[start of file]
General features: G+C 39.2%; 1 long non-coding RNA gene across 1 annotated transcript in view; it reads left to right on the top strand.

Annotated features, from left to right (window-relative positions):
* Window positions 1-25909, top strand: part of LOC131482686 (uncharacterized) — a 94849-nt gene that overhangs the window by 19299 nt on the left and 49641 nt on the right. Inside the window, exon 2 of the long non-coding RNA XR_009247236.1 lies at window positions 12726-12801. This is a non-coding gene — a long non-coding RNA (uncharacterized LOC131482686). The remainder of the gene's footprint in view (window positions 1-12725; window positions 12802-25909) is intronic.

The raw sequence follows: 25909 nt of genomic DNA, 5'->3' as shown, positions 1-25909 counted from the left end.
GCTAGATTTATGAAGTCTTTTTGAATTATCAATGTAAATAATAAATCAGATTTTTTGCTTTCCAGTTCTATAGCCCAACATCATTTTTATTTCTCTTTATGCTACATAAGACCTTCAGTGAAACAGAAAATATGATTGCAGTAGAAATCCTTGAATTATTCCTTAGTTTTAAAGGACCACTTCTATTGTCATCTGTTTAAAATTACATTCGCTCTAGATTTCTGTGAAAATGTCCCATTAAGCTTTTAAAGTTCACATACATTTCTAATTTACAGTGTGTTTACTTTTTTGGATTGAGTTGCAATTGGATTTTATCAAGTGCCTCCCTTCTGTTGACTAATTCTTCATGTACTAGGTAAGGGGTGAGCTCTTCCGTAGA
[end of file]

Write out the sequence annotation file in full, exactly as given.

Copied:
General features: G+C 39.2%; 1 long non-coding RNA gene across 1 annotated transcript in view; it reads left to right on the top strand.

Annotated features, from left to right (window-relative positions):
* Window positions 1-25909, top strand: part of LOC131482686 (uncharacterized) — a 94849-nt gene that overhangs the window by 19299 nt on the left and 49641 nt on the right. Inside the window, exon 2 of the long non-coding RNA XR_009247236.1 lies at window positions 12726-12801. This is a non-coding gene — a long non-coding RNA (uncharacterized LOC131482686). The remainder of the gene's footprint in view (window positions 1-12725; window positions 12802-25909) is intronic.

The raw sequence follows: 25909 nt of genomic DNA, 5'->3' as shown, positions 1-25909 counted from the left end.
GCTAGATTTATGAAGTCTTTTTGAATTATCAATGTAAATAATAAATCAGATTTTTTGCTTTCCAGTTCTATAGCCCAACATCATTTTTATTTCTCTTTATGCTACATAAGACCTTCAGTGAAACAGAAAATATGATTGCAGTAGAAATCCTTGAATTATTCCTTAGTTTTAAAGGACCACTTCTATTGTCATCTGTTTAAAATTACATTCGCTCTAGATTTCTGTGAAAATGTCCCATTAAGCTTTTAAAGTTCACATACATTTCTAATTTACAGTGTGTTTACTTTTTTGGATTGAGTTGCAATTGGATTTTATCAAGTGCCTCCCTTCTGTTGACTAATTCTTCATGTACTAGGTAAGGGGTGAGCTCTTCCGTAGA